John Mario Acosta Jr.'s answer Based on your question, I can appreciate your situation being a young adult, but with that said you are considered a minor until you turn 18 and as such you can't own property. The property you speak of belongs to your parents or to those whom you live with. The property purchased by your mother would belong to her but if it is in their home then then can touch it and go through it. Furthermore, when you turn 18 and if you decide to move out and their is a dispute as to who owns the property...
Kevin E. Flynn's answer This is not a patent question. Justia needs to revise their topics to make it Patent/inventions as Patents looks a lot like Parents. You may want to drop the patent topic from this question
Andrew L. Bennett's answer You cannot file criminal charges against her that is the responsibility of the prosecuting attorney. However, you can call the police to make a report if that has not already happened. The police should sent the report to the prosecutor to review for battery charges. It is entirely the state's decision to file or not to file. You can also contact an attorney to pursue a civil suit for damages that would allow you to collect more that you would get in restitution in a criminal case.
Andrew L. Bennett's answer The short answer is yes. However, if you are considering running away, things must be pretty bad at home. You should contact the police, CPS or another agency to seek help. Do not put yourself in a dangerous position by running away.
Paul Stanko's answer It is unlikely that the prosecutor is basing such charges on just your hearsay statements. You never should have given irrelevant statements at the scene to begin with, but that is all water under the bridge. To protect yourself, consult a criminal defense attorney to make sure you are not facing possible criminal charges yourself. DO NOT, EVER, talk to a prosecutor without speaking to defense counsel first!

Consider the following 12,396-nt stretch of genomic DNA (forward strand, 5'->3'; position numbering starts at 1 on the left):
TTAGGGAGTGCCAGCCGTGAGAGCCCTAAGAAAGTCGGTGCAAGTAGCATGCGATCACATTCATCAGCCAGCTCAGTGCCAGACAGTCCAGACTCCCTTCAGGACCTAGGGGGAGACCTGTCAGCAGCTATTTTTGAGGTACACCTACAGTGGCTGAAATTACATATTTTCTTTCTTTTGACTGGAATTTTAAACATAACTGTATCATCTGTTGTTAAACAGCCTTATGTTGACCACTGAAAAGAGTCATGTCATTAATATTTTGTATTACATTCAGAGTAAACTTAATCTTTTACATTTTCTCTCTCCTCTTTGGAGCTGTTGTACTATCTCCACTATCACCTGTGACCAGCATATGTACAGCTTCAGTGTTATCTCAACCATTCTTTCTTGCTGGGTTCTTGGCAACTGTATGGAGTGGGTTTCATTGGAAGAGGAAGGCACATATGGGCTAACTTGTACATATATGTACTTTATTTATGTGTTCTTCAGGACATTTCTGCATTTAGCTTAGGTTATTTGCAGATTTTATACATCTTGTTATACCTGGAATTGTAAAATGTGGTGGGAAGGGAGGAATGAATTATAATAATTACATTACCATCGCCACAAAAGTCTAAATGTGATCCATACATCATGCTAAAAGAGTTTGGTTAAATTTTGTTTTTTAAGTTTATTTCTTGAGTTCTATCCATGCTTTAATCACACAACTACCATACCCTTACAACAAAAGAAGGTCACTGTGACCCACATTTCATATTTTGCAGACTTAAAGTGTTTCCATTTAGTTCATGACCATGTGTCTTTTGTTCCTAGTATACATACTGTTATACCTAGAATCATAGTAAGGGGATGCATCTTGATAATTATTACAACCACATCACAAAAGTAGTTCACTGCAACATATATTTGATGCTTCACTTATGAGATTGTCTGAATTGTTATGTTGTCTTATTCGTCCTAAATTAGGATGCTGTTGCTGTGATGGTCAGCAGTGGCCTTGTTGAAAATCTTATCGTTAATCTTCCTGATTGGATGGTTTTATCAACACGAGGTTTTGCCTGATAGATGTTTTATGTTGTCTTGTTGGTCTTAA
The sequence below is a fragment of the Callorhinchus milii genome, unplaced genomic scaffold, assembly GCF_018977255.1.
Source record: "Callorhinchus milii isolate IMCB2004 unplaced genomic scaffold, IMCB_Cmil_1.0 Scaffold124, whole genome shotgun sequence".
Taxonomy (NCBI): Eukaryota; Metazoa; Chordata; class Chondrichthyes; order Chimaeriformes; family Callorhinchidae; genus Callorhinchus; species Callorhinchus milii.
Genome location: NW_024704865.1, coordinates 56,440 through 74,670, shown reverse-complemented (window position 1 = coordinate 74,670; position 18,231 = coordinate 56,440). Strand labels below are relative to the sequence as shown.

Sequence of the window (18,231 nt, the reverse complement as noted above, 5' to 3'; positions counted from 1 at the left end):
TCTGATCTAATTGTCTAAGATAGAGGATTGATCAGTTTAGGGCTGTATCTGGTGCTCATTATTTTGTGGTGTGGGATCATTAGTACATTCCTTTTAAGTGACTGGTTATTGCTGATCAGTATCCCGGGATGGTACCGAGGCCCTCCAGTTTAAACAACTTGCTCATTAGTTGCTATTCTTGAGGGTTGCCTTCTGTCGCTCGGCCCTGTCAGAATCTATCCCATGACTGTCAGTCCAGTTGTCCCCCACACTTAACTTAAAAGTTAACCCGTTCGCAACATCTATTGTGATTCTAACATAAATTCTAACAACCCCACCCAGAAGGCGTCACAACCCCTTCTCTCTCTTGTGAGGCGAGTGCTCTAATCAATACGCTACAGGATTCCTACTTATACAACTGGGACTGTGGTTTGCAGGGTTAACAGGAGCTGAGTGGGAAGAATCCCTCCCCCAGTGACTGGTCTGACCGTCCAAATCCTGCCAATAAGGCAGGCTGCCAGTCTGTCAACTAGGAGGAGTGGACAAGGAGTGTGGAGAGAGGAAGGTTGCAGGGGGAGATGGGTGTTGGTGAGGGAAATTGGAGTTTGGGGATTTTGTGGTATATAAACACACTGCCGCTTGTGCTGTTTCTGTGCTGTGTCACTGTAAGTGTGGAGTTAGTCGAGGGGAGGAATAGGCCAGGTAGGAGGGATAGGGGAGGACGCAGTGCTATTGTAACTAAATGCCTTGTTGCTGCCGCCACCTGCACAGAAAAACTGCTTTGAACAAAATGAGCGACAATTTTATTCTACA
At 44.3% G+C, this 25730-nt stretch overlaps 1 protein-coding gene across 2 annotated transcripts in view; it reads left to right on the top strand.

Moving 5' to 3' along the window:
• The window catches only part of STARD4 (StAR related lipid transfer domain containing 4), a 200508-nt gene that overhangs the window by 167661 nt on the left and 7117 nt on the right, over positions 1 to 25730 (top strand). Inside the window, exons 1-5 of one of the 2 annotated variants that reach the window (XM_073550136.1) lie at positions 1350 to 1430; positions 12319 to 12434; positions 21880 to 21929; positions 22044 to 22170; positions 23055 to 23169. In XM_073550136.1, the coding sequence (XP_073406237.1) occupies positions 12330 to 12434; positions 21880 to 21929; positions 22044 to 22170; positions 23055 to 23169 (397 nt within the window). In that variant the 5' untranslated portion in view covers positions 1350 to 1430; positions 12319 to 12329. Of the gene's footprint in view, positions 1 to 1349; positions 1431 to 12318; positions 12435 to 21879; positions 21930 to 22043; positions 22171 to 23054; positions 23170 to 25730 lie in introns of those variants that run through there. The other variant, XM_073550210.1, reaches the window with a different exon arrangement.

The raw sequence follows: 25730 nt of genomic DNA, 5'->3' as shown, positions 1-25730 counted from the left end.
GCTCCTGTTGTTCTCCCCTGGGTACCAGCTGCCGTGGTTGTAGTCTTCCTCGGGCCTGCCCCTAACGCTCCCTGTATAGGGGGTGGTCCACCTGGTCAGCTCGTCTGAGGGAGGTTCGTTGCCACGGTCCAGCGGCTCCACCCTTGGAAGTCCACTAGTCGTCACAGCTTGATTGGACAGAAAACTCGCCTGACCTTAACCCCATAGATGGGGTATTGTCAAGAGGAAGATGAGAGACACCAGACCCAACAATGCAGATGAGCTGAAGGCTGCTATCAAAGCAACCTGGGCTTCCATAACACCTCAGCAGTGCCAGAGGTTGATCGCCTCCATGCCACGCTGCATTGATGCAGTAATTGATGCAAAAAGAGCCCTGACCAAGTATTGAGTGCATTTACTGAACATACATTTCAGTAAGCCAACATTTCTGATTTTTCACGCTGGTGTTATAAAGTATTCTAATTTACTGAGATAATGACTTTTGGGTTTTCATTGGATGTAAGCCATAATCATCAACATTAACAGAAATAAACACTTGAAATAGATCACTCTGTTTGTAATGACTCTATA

Alexander Florian Steciuch's answer You are legally entitled to the money that was left to you as a minor. Your mother as your custodian had a duty to hold that money for you until you came of age. You need to consult with an attorney as soon as possible to discuss your options as there may be an issue with the statute of limitations for bringing a claim against your mother to recover your inheritance.
Paul Stanko's answer Are you sure you want to get the authorities involved? Once you call the police, the decision on whether charges are filed is entirely with the prosecutor. You will have to give a statement, and if the case goes to trial, you will have to testify. Of course you can go against your mom's advice, but you should think very carefully before you do.
Brian Lehman's answer First, before doing anything drastic, I recommend reaching out to social services or an organization that might help you out. Any young person is at an increased risk for all sorts of bad things, and it's wise to ask people for help.
With that said, the law that applies in Indiana is this one:
Sec. 2. A child commits a delinquent act if, before becoming eighteen (18) years of age, the child leaves home or a specific location previously designated by the child's parent,...
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